The Public Interest Litigation (PIL) filed by Bachpan Bachao Angolan (BBA) caught everyone’s attention early this year. The key issues emphasised in the PIL were ‘time-bound trial’ and ‘disposal of cases’ related to CSA. The PIL also cited National Crime Records Bureau (NCRB) figures of 2014, and pointed out delay in the process of investigation and trial to support its claims. As per a study conducted by HAQ Centre for Child Rights in 2015, only five per cent of the questions have addressed children’s problems in both the houses of the Parliament. A total of 27,879 questions were asked in the Parliament in 2015 of which 1421 were related to children; only 24 questions were raised on the POCSO Act of 2012, child sexual abuse, child abuse and one solo question was on victim compensation.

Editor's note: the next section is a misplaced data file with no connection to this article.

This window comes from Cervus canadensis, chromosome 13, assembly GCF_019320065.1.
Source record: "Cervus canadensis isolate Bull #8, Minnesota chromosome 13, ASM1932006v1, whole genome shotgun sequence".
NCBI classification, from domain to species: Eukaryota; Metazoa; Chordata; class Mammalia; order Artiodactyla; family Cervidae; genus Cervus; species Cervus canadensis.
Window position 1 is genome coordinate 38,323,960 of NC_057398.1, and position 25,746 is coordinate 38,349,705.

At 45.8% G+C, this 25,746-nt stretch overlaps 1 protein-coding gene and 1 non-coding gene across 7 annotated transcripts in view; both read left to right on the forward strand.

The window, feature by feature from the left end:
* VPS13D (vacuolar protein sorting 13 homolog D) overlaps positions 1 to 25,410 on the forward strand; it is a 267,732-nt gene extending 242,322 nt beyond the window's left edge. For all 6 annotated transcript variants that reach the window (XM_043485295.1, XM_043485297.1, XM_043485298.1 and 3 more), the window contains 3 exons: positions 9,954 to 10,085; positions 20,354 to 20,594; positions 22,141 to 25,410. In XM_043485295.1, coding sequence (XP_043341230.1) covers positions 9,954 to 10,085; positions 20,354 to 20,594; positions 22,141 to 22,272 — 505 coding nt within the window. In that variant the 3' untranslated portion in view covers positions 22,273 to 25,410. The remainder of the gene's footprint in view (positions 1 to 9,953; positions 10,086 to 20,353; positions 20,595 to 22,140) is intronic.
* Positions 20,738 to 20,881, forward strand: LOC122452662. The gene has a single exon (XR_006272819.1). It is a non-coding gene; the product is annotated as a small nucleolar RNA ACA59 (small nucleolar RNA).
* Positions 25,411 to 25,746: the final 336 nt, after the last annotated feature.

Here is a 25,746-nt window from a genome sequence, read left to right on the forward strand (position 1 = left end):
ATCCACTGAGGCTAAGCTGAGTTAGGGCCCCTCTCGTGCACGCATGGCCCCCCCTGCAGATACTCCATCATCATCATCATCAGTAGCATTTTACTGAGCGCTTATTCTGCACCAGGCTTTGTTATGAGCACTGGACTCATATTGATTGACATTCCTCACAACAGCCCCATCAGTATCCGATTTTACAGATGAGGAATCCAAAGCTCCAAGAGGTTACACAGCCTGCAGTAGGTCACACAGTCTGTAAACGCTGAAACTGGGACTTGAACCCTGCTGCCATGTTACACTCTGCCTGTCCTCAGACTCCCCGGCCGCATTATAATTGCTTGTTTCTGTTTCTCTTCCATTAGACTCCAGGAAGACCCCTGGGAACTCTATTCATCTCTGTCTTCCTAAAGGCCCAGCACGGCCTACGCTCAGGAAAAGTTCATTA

In the latest NCRB Report of 2015, a total of 94172 cases of crimes against children were reported in India. Under the POCSO Act, 136 incest cases and 8664 other than incest cases were registered (Refer Table 6.1 and 6.7 of NCRB, 2015). BBA in their PIL highlighted the 2014 NCRB report and emphasised that trial in only 409 of a total of 8379 cases were completed. The DSLSA Member Secretary Dharmesh Sharma suggested that to urgently fix this burning issue, it is important to ‘present a true picture to the legislature, media and public and also to carry out a legal audit of the entire justice system reflecting upon the working of various stakeholders’.